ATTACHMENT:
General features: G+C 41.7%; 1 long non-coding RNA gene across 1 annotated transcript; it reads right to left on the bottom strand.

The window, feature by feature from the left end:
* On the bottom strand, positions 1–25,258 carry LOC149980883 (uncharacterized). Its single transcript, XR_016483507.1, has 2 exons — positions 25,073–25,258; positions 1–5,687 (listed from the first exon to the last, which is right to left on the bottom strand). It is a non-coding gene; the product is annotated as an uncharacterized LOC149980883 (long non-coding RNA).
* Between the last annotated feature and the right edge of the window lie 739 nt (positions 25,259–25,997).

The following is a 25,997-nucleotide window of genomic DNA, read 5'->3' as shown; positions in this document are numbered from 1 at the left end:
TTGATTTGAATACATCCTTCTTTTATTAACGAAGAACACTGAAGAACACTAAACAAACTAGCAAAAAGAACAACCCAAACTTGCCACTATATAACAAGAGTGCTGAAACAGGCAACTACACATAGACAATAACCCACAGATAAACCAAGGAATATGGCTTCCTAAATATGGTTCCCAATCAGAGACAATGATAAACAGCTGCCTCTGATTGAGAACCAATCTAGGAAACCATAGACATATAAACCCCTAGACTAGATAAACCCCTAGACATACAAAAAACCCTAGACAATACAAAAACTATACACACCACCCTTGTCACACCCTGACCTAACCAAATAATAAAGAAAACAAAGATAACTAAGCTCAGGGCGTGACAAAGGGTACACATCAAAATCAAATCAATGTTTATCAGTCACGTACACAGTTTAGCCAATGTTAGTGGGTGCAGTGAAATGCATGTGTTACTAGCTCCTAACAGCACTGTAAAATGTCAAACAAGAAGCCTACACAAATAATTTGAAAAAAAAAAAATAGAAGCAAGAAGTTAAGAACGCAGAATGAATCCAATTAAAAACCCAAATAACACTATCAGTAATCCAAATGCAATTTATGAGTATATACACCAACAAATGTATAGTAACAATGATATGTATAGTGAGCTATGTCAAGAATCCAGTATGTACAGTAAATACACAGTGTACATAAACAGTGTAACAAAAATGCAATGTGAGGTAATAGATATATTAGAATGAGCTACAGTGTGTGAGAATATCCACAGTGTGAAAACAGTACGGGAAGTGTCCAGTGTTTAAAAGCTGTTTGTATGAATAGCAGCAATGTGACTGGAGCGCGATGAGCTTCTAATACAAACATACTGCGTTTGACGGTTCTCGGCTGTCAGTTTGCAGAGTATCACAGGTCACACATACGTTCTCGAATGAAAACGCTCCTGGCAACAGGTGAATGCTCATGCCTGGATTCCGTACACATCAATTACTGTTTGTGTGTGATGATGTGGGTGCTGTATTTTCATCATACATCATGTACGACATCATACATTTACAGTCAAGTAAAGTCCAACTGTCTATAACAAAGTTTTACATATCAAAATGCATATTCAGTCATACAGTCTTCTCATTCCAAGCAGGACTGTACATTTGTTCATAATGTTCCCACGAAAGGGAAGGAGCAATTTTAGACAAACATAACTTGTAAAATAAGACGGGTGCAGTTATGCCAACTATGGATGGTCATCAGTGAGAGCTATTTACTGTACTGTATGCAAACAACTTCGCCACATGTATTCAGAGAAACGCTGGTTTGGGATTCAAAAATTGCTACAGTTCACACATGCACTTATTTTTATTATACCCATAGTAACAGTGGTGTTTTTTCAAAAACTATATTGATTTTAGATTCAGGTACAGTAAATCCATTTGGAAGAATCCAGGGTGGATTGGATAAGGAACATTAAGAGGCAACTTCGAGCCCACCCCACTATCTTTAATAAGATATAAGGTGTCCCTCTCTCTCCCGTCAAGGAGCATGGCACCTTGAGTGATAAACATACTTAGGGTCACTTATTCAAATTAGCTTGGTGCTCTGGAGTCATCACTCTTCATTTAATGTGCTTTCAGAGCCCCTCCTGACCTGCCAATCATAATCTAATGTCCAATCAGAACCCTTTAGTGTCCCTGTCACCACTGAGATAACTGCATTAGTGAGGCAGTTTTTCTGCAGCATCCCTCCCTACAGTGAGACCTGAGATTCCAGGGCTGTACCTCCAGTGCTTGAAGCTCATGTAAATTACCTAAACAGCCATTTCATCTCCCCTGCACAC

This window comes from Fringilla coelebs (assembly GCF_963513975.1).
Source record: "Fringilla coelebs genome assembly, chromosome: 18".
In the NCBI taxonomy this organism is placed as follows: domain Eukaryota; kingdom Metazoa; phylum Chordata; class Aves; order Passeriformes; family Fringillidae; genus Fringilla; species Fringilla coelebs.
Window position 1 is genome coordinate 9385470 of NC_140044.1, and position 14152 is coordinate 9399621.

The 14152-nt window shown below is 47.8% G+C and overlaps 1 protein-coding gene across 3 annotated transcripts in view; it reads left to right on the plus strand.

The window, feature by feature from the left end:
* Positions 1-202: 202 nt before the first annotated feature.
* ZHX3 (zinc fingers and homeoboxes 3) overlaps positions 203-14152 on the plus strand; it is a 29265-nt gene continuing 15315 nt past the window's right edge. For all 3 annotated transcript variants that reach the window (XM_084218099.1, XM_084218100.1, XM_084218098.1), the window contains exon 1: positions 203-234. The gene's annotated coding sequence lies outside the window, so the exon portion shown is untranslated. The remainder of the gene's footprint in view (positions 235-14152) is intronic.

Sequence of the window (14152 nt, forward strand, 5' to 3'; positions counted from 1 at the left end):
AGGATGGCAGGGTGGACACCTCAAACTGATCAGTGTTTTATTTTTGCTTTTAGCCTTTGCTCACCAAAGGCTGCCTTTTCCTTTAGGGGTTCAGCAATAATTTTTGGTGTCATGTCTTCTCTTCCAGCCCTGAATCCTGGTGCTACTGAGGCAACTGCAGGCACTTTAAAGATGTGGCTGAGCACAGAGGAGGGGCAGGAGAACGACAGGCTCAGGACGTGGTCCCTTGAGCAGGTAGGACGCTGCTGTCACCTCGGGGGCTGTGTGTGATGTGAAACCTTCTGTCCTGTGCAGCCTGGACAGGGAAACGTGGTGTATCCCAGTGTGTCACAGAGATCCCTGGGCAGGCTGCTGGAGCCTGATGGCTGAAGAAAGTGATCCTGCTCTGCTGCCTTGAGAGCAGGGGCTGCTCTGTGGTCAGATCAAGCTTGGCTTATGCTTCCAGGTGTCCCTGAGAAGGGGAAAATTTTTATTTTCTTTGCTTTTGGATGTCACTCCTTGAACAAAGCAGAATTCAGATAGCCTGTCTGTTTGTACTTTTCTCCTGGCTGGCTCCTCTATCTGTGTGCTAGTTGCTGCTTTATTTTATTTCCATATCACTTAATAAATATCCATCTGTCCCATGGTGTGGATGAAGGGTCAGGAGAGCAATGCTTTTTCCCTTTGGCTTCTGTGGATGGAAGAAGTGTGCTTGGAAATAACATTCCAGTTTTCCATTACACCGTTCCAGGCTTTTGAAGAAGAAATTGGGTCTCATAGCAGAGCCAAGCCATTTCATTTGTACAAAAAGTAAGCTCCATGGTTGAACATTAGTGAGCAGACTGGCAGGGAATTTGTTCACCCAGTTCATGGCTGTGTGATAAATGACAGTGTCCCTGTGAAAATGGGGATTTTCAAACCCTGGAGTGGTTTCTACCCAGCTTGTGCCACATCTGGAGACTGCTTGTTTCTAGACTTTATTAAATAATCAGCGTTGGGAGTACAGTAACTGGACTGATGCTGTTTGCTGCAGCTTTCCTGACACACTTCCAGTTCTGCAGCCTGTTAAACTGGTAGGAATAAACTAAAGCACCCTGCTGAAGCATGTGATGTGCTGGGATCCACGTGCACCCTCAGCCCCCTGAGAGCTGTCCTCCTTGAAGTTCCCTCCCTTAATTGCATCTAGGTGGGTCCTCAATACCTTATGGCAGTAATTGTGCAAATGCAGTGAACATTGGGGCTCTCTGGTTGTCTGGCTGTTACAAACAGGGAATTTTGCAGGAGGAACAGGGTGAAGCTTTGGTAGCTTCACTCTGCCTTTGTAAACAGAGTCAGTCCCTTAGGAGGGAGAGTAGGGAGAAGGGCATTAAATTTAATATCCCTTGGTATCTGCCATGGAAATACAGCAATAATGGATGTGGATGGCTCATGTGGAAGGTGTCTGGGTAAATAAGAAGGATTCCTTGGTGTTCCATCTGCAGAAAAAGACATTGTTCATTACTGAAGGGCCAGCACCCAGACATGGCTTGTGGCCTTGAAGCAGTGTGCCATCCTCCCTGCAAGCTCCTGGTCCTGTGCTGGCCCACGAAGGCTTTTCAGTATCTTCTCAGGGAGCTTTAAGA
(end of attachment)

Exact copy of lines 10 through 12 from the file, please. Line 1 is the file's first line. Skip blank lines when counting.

Window position 1 is genome coordinate 9385470 of NC_140044.1, and position 14152 is coordinate 9399621.

The 14152-nt window shown below is 47.8% G+C and overlaps 1 protein-coding gene across 3 annotated transcripts in view; it reads left to right on the plus strand.

The window, feature by feature from the left end: